Legal Resources FAQ
Can a physician withhold a patient’s medical record for a past due balance for services rendered?
No, medical records should not be withheld for an unpaid balance. AMA E-7.02
Physicians (or other providers) must furnish a complete and current copy of a patient’s medical record to the patient or to a person authorized (by the patient) to have access to medical record under an advanced directive or durable power of attorney. § 31-33-2
Can a physician charge for copies of a patient’s record?
Yes, the patient or authorized individual requesting medical records may be responsible for costs including…
- A charge of up to $25.88 for search, retrieval, and other direct administrative costs
- A fee for certifying the medical records not to exceed $9.70 for each record certified
- The actual cost of postage incurred in mailing the requested records
- Copying charges for paper records must not exceed $0.97 per page for the first 20, $0.83 per page for pages 21 through 100, and $0.66 per page in excess of 100 pages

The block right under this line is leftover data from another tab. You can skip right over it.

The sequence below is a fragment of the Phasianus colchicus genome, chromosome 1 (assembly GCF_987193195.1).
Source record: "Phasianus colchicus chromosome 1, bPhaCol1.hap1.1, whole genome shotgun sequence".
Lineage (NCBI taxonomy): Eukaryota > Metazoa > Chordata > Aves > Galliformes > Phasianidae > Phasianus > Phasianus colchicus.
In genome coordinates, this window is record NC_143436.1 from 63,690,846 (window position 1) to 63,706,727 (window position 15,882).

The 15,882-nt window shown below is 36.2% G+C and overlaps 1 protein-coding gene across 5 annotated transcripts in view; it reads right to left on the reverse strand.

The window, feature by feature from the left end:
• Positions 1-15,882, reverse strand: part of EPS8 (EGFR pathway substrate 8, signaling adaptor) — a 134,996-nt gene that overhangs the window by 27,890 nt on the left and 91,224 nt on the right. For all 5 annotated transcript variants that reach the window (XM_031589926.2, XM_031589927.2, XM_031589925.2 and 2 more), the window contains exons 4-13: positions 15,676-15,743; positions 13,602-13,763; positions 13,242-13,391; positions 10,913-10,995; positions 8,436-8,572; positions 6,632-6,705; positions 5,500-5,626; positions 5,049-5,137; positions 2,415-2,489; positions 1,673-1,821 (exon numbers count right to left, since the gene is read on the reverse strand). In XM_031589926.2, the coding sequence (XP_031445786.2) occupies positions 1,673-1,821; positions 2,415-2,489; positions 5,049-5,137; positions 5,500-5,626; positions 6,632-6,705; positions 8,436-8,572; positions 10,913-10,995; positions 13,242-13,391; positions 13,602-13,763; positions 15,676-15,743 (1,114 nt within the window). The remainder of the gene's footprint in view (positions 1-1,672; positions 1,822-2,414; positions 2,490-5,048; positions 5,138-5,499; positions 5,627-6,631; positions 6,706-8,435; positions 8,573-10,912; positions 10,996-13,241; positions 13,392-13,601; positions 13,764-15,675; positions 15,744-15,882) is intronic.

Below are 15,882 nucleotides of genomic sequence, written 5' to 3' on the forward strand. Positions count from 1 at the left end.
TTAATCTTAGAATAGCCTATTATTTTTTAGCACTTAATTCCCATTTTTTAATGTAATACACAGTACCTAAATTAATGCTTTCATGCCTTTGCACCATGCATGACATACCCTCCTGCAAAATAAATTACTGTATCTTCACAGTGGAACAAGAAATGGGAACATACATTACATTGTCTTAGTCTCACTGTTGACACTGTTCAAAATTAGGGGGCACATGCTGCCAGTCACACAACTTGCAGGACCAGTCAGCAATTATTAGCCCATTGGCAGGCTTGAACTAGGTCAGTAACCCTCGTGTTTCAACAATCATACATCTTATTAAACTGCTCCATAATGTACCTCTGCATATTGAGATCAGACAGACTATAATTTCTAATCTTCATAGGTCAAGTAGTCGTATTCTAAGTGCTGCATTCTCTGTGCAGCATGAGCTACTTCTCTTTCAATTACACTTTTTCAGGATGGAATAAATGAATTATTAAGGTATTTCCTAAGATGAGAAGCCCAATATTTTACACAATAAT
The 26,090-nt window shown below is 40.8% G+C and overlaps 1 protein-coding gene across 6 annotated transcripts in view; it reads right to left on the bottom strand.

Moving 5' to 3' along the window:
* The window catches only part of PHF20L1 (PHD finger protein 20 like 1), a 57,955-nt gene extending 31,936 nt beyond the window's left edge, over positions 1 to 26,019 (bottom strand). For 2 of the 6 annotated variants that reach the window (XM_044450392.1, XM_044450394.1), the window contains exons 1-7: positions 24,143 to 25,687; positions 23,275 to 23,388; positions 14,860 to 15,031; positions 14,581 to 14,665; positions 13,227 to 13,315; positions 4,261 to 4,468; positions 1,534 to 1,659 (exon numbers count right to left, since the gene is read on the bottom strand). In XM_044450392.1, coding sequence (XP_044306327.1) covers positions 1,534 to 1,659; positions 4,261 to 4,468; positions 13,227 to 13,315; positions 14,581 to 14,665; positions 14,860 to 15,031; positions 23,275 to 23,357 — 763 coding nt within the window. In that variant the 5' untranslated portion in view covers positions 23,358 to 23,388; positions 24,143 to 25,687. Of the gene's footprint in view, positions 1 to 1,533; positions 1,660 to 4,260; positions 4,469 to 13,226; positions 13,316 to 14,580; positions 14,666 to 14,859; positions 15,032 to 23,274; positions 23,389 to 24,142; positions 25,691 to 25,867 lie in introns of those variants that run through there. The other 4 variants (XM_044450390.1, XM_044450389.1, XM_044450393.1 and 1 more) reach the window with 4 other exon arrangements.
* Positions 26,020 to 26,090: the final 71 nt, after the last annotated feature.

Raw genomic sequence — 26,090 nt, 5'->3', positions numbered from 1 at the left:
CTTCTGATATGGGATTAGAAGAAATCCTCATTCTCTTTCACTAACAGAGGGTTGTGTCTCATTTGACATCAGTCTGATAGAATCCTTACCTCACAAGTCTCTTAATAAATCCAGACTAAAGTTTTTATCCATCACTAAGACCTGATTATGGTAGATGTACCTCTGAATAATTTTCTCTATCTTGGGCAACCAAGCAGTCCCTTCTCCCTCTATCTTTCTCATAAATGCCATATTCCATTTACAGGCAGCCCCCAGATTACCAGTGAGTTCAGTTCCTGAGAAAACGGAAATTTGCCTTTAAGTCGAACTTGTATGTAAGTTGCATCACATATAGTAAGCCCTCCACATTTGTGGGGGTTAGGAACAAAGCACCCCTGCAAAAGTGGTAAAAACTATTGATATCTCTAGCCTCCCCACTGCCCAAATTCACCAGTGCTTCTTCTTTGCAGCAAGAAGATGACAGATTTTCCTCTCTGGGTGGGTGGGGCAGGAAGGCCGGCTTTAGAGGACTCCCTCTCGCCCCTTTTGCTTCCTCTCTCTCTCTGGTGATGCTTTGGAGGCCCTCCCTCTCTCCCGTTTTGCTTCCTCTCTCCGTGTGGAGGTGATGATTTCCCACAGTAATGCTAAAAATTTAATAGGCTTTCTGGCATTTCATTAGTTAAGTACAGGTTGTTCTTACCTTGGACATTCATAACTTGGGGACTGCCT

- Full reasonable cost for medical records which are not in paper form, including but not limited to radiology films § 31-33-3
Note that under the Health Insurance Portability and Accountability Act (HIPAA) a covered entity can only charge "reasonable" cost-based fees for providing the medical records to patients. If the state fees that are not cost-based they may be contrary to the HIPAA regulation and not allowed by federal regulation. 45 CFR 164.524(c)
Can a physician withhold a patient’s record until the patient pays for copies of the records?
Yes, a physician may require payment for the costs of medical records prior to providing them to patient. § 31-33-3
How quickly must a physician release requested medical records?
A physician must provide medical records to a patient within 30 days of the receipt of a records request. § 31-33-2
A covered entity must act on a request for access to medical records within 30 days. A physician must either grant access to medical records or give a justified denial of access within 30 days of receipt of the request for release. HIPAA - 45 CFR § 164.524(b)(2)
How long must a physician retain medical records?
A physician must retain medical records for at least 10 years. This does not apply to an individual provider who has retired or sold his or her practice if the provider has notified the patient of retirement/sale and offered to provide the patient’s record to another provider of the patient’s choice and, if requested, to the patient. § 31-33-2